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(May 16, 2021)

Where analytic gradients are not available, static polarizabilities (only) can
be computed via finite-difference in the applied field, which is known as the
*finite field* (FF) approach. Beginning with Q-Chem 5.1, a
sophisticated “Romberg” approach to FF differentiation is available, which
includes procedures for assessing the stability of the results with respect to
the finite-difference step size. The Romberg approach is described in
Section 10.13.2. This section describes Q-Chem’s older approach
to FF calculations based on straightforward application of small electric
fields along the appropriate Cartesian directions.

Dipole moments can be calculated numerically as the first derivative of the energy with respect to $\overrightarrow{F}$ by setting JOBTYPE = DIPOLE and IDERIV = 0. If IDERIV is not specified explicitly, the dipole moment will be calculated analytically, which for post-Hartree–Fock levels of theory invokes a gradient calculation in order to utilize the relaxed wavefunction.

Similarly, set JOBTYPE = POLARIZABILITY for numerical evaluation of the static polarizability tensor $\overleftrightarrow{\alpha}$. This is performed by either first-order finite difference, taking first-order field derivatives of analytic dipole moments, or by second-order finite difference of the energy. The latter is useful (indeed, required) for methods where analytic gradients are not available, such as CCSD(T) for example. Note, however, that the electron cloud is formally unbound in the presence of static electric fields and therefore a bound solution is a consequence of using a finite basis set. (With analytic derivative techniques the perturbing field is infinitesimal so this is not an issue.) This fact, along with the overall sensitivity of numerical derivatives to the finite-difference step size, means that care must be taken in choosing the strength of the applied finite field.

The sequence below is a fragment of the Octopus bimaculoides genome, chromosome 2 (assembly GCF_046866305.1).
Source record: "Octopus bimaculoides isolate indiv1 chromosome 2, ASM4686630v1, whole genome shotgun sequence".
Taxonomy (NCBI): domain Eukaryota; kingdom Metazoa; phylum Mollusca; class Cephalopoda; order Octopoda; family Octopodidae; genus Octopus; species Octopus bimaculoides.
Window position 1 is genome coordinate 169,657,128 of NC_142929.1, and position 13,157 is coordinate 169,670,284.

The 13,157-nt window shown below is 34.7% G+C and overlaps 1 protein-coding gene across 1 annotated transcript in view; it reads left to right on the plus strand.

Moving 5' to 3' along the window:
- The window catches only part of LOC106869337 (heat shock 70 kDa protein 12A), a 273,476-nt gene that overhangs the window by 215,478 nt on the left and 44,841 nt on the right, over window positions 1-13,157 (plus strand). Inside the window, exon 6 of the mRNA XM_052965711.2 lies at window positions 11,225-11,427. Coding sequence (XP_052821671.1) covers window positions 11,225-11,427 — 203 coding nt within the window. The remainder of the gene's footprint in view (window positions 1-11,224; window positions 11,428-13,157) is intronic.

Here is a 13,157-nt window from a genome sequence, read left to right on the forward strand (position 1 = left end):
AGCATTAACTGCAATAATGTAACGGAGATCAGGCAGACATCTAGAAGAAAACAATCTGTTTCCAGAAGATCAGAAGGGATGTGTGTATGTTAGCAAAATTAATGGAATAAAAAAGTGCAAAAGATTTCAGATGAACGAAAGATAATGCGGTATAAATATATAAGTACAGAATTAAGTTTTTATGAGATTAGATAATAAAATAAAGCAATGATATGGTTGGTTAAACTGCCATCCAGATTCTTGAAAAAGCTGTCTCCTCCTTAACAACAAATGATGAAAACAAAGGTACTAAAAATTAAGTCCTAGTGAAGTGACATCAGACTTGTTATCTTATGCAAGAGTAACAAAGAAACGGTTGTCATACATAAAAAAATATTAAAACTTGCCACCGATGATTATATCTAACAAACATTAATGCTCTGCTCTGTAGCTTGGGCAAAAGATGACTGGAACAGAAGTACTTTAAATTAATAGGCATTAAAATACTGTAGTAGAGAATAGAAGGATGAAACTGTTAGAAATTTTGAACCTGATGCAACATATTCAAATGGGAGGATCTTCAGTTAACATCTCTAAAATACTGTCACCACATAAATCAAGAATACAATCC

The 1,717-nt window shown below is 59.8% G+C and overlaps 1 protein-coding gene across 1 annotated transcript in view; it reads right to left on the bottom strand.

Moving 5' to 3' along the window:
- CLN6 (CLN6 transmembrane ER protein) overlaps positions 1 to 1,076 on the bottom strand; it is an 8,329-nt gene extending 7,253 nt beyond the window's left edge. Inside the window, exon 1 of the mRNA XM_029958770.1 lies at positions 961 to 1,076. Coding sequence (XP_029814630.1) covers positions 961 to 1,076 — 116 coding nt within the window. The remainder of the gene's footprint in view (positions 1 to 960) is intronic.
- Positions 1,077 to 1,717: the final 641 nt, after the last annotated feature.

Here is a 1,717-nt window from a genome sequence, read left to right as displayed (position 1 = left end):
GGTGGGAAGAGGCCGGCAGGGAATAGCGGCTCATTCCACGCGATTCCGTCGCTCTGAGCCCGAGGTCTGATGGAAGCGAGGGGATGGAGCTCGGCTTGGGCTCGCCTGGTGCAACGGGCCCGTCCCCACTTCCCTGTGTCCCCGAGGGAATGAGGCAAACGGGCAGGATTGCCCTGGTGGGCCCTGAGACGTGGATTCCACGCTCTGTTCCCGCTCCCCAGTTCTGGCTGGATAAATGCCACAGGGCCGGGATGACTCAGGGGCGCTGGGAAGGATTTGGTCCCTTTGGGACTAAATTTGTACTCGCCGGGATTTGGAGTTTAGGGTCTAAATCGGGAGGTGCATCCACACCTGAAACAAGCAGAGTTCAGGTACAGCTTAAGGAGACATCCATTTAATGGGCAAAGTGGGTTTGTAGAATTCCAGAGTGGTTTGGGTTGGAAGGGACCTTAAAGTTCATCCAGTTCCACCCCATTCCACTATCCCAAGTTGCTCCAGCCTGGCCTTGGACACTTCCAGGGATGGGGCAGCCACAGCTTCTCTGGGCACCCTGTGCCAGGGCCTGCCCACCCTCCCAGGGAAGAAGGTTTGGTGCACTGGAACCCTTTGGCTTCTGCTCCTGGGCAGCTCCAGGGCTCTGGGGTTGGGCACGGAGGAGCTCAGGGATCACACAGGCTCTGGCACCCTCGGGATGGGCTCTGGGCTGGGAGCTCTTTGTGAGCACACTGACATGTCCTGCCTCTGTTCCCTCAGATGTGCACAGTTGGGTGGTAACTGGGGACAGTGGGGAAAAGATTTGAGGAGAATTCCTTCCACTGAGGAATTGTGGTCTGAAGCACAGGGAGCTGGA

To control the order for numerical differentiation with respect to the applied
electric field, use IDERIV in the same manner as for geometric
derivatives, *i.e.*, for polarizabilties use IDERIV = 0 for second-order
finite-difference of the energy and IDERIV = 1 for first-order finite
difference of gradients. In addition, for numerical polarizabilities at the
Hartree-Fock or DFT level set RESPONSE_POLAR = $-1$ in order to disable
the analytic polarizability code.

RESPONSE_POLAR

Control the use of analytic or numerical polarizabilities.

TYPE:

INTEGER

DEFAULT:

0 or $-$1
= 0 for HF or DFT, $-$1 for all other methods

OPTIONS:

0
Perform an analytic polarizability calculation.
$-$1
Perform a numeric polarizability calculation even when analytic 2nd derivatives are available.

RECOMMENDATION:

None

In finite-difference geometric derivatives the *$rem* variable
FDIFF_STEPSIZE controls the size of the nuclear displacements but
here it controls the magnitude of the electric field perturbations:

FDIFF_STEPSIZE

Displacement used for calculating derivatives by finite difference.

TYPE:

INTEGER

DEFAULT:

1
Corresponding to $1.88973\times {10}^{-5}$ a.u.

OPTIONS:

$n$
Use a step size of $n$ times the default value.

RECOMMENDATION:

Use the default unless problems arise.